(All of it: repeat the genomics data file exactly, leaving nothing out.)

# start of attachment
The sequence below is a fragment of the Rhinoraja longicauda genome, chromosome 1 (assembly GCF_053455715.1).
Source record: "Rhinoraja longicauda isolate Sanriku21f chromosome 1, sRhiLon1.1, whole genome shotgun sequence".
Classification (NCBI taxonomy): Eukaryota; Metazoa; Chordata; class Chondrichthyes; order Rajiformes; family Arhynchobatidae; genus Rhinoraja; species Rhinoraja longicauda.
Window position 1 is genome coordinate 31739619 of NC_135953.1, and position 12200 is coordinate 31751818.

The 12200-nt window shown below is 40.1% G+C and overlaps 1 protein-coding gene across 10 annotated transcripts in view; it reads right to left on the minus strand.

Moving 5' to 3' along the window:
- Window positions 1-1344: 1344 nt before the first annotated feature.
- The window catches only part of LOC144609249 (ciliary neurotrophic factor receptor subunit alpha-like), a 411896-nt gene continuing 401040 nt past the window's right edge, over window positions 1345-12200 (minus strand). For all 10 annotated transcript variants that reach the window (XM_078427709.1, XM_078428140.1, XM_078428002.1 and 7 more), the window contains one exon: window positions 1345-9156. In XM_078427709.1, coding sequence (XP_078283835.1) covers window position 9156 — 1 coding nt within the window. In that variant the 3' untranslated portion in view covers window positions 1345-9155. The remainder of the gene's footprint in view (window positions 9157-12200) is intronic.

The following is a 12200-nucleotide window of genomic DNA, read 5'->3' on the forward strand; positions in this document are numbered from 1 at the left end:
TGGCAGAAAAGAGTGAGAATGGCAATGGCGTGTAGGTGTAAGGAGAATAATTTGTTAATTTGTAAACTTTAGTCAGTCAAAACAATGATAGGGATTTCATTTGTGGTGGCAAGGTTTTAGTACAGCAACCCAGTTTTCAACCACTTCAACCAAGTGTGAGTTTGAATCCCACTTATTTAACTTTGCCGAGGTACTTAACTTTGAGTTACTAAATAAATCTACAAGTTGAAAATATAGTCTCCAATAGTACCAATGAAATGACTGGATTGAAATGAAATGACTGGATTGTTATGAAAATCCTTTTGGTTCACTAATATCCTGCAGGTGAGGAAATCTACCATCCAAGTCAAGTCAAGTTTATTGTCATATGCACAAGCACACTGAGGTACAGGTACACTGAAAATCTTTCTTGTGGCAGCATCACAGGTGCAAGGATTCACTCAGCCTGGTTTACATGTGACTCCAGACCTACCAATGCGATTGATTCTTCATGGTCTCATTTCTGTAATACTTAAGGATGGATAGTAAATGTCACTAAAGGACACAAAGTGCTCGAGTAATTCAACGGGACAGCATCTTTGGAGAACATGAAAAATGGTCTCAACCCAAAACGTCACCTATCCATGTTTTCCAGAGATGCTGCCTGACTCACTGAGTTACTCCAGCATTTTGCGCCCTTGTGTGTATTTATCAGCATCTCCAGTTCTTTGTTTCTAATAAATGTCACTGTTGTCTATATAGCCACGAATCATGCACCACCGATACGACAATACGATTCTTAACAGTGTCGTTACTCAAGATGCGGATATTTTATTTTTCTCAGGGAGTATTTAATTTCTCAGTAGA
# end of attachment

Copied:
The sequence below is a fragment of the Rhinoraja longicauda genome, chromosome 1 (assembly GCF_053455715.1).
Source record: "Rhinoraja longicauda isolate Sanriku21f chromosome 1, sRhiLon1.1, whole genome shotgun sequence".
Classification (NCBI taxonomy): Eukaryota; Metazoa; Chordata; class Chondrichthyes; order Rajiformes; family Arhynchobatidae; genus Rhinoraja; species Rhinoraja longicauda.
Window position 1 is genome coordinate 31739619 of NC_135953.1, and position 12200 is coordinate 31751818.

The 12200-nt window shown below is 40.1% G+C and overlaps 1 protein-coding gene across 10 annotated transcripts in view; it reads right to left on the minus strand.

Moving 5' to 3' along the window:
- Window positions 1-1344: 1344 nt before the first annotated feature.
- The window catches only part of LOC144609249 (ciliary neurotrophic factor receptor subunit alpha-like), a 411896-nt gene continuing 401040 nt past the window's right edge, over window positions 1345-12200 (minus strand). For all 10 annotated transcript variants that reach the window (XM_078427709.1, XM_078428140.1, XM_078428002.1 and 7 more), the window contains one exon: window positions 1345-9156. In XM_078427709.1, coding sequence (XP_078283835.1) covers window position 9156 — 1 coding nt within the window. In that variant the 3' untranslated portion in view covers window positions 1345-9155. The remainder of the gene's footprint in view (window positions 9157-12200) is intronic.

The following is a 12200-nucleotide window of genomic DNA, read 5'->3' on the forward strand; positions in this document are numbered from 1 at the left end:
TGGCAGAAAAGAGTGAGAATGGCAATGGCGTGTAGGTGTAAGGAGAATAATTTGTTAATTTGTAAACTTTAGTCAGTCAAAACAATGATAGGGATTTCATTTGTGGTGGCAAGGTTTTAGTACAGCAACCCAGTTTTCAACCACTTCAACCAAGTGTGAGTTTGAATCCCACTTATTTAACTTTGCCGAGGTACTTAACTTTGAGTTACTAAATAAATCTACAAGTTGAAAATATAGTCTCCAATAGTACCAATGAAATGACTGGATTGAAATGAAATGACTGGATTGTTATGAAAATCCTTTTGGTTCACTAATATCCTGCAGGTGAGGAAATCTACCATCCAAGTCAAGTCAAGTTTATTGTCATATGCACAAGCACACTGAGGTACAGGTACACTGAAAATCTTTCTTGTGGCAGCATCACAGGTGCAAGGATTCACTCAGCCTGGTTTACATGTGACTCCAGACCTACCAATGCGATTGATTCTTCATGGTCTCATTTCTGTAATACTTAAGGATGGATAGTAAATGTCACTAAAGGACACAAAGTGCTCGAGTAATTCAACGGGACAGCATCTTTGGAGAACATGAAAAATGGTCTCAACCCAAAACGTCACCTATCCATGTTTTCCAGAGATGCTGCCTGACTCACTGAGTTACTCCAGCATTTTGCGCCCTTGTGTGTATTTATCAGCATCTCCAGTTCTTTGTTTCTAATAAATGTCACTGTTGTCTATATAGCCACGAATCATGCACCACCGATACGACAATACGATTCTTAACAGTGTCGTTACTCAAGATGCGGATATTTTATTTTTCTCAGGGAGTATTTAATTTCTCAGTAGA